Theatre is championed for its ability to react to current events. With talk of social media revolution, impending war with Iran, riots and chasmic class-divide, Mike Bartlett has certainly done that.
Rather than state-of-the-nation, Bartlett does state-of-the-globe and, here, he attempts to cram the whole thing onto the Olivier stage in three hours. It was never going to fit and 13 is overstretched. Broad archetypes serve as political mouthpieces and the narrative skips like a scratched CD to set up a showdown. But, in spite of such faults, the piece captivates throughout. Its direct address demands our attention.
At its centre is John (Trystan Gravelle), a saviour in sweatpants preaching a new world order of genuine choice and possibility from on top of a bucket in a London park. Amongst a group labelled “his disciples” (Bartlett labours his Christ parallels unnecessarily) are a casual prostitute, a reformed lawyer and two activists with whom John went to university.
As John goes viral, this movement amasses followers until half a million have occupied Trafalgar Square to protest against Conservative Prime Minister Ruth (Geraldine James) and her informal advisor, her former lecturer and public atheist Stephen (Danny Webb). Beneath their anti-war cause is a deep-rooted and unpinnable dissatisfaction.
Bartlett’s chief success is in his portrayal of the symptoms that breed this dissatisfaction. Once again, he shows an uneasy world fuelled by coffee and e-numbers. Each night, the whole of London wakes from the same nightmare.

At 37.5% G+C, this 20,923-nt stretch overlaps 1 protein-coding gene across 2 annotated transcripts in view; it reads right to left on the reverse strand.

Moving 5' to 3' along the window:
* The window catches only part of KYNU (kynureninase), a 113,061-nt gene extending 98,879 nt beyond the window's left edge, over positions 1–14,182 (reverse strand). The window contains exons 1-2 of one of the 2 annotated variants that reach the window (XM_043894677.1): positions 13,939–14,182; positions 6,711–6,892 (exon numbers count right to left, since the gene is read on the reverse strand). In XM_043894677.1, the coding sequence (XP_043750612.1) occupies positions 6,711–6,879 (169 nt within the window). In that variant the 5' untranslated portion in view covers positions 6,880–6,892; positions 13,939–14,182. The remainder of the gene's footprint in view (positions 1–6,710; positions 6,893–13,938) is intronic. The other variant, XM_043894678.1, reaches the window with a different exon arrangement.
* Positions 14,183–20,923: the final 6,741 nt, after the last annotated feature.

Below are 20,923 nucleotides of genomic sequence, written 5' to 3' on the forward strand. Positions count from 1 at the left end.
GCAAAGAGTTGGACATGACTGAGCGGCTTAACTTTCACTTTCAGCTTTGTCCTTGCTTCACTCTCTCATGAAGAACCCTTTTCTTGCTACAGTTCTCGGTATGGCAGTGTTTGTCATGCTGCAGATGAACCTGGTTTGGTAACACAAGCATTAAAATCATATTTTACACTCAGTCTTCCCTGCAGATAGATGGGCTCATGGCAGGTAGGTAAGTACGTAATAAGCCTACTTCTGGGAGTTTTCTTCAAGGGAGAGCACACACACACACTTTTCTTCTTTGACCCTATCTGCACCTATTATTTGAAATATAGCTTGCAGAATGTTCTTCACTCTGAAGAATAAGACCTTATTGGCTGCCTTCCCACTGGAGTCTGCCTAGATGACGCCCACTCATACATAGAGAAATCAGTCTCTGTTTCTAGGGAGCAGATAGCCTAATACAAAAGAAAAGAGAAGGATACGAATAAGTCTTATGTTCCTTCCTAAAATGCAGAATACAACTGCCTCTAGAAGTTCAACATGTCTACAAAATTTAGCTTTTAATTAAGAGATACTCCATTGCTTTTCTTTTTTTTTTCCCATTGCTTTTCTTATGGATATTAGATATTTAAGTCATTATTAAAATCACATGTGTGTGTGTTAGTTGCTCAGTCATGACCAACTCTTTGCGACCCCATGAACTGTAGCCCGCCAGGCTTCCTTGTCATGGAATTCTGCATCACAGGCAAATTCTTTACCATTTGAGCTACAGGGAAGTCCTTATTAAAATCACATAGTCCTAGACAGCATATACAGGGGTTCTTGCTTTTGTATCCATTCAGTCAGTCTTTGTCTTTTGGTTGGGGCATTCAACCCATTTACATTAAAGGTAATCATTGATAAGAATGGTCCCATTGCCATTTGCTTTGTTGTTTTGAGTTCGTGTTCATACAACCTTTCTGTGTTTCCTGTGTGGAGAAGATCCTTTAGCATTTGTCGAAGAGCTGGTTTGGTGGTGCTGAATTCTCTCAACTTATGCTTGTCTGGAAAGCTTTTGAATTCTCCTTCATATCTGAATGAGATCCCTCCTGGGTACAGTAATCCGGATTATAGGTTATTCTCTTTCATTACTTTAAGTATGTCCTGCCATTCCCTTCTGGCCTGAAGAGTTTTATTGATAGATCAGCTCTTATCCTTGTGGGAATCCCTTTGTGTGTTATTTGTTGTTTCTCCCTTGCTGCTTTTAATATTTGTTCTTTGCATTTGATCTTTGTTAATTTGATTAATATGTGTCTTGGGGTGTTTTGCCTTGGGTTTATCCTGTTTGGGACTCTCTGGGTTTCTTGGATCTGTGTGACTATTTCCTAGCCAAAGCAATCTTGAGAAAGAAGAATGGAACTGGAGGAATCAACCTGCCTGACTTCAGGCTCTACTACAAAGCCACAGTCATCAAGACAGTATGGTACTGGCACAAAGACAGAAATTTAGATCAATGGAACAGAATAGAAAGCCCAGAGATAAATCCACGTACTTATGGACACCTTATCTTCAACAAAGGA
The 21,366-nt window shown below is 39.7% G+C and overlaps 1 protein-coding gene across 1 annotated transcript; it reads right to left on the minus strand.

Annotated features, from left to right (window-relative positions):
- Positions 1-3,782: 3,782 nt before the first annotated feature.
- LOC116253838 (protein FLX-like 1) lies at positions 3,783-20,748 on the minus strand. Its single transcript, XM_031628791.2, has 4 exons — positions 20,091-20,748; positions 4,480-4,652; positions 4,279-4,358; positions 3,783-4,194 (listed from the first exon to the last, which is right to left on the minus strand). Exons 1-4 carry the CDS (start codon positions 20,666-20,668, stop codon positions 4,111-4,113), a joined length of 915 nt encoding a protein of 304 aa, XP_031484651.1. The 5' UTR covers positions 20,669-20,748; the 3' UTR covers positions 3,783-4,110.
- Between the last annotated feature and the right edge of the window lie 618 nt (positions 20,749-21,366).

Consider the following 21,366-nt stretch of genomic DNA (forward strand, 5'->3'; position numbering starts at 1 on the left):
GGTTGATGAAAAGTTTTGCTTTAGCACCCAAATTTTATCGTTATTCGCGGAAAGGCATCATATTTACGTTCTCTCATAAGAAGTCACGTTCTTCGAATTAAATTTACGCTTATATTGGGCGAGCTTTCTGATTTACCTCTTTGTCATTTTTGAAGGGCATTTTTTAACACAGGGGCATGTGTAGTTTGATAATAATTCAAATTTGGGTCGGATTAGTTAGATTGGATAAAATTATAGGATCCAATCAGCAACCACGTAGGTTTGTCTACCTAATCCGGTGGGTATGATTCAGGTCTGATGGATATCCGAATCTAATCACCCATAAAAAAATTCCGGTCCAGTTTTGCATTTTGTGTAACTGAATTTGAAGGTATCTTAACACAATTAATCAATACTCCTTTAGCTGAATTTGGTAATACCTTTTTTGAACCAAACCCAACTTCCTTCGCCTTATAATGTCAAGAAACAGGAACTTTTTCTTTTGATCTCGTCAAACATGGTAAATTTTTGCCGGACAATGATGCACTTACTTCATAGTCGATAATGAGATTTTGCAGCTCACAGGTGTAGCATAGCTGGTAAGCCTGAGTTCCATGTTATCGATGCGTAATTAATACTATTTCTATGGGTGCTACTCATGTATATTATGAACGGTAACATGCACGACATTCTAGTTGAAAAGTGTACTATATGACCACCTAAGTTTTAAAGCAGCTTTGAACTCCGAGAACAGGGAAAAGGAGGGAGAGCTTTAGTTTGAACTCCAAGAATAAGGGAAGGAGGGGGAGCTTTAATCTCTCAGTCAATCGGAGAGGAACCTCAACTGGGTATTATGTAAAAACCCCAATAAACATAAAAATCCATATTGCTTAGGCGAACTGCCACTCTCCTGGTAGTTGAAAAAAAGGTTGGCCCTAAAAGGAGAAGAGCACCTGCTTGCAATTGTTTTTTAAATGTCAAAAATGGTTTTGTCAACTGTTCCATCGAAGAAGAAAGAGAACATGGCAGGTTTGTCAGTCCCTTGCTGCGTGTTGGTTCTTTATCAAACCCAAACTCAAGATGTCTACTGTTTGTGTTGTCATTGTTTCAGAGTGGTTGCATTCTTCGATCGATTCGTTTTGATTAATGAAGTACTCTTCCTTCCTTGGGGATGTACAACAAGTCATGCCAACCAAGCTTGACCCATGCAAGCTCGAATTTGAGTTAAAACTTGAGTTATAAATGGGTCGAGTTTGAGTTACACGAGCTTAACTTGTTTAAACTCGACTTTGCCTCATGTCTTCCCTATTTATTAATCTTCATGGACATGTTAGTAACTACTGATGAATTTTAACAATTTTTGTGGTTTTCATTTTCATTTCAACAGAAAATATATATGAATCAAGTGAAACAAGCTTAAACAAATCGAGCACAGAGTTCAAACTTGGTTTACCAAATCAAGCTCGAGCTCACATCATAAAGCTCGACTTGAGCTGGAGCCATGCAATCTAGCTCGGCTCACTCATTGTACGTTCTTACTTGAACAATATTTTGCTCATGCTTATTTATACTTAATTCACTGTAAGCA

But Bartlett’s real target is atomisation and the cult of the individual. Everyone here is out for themselves - they can’t even remember one another’s names – and, if John catches the zeitgeist, he does so because everyone feels the same problem without actually sharing it. Bartlett shows unity built on the alignment of individual concerns to be inherently fragile.
The second half whittles down to a Newsnight debate as John and Ruth, with the help of Stephen, face-off and, though worthy, it’s not earned in theatrical terms. Nonetheless, Bartlett works hard to leave us with a question rather than a solution, showing how cautious conservatism wins out against equal opposition.
Like Headlong’s Earthquakes in London, premiered last year in the Cottesloe, 13 really needs an aircraft hanger and a cast of hundreds, but director Thea Sharrock does well to capture the piece’s scale. Tom Scutt’s design, a huge black cube revolving in the shadows, is vast and uneasy.
The cast are all in comfortable territory and Bartlett’s archetypes leave little room for manoeuvre. Gravelle suits John’s genial charisma; James, Ruth’s unflinching resolution; and no one does terminal illness as well as Webb. Only Adam James’ rambunctious lawyer and Shane Zaza’s zany student offer a slant on their stereotypes in a big play with its fingers on the pulse, if not its eye on the ball.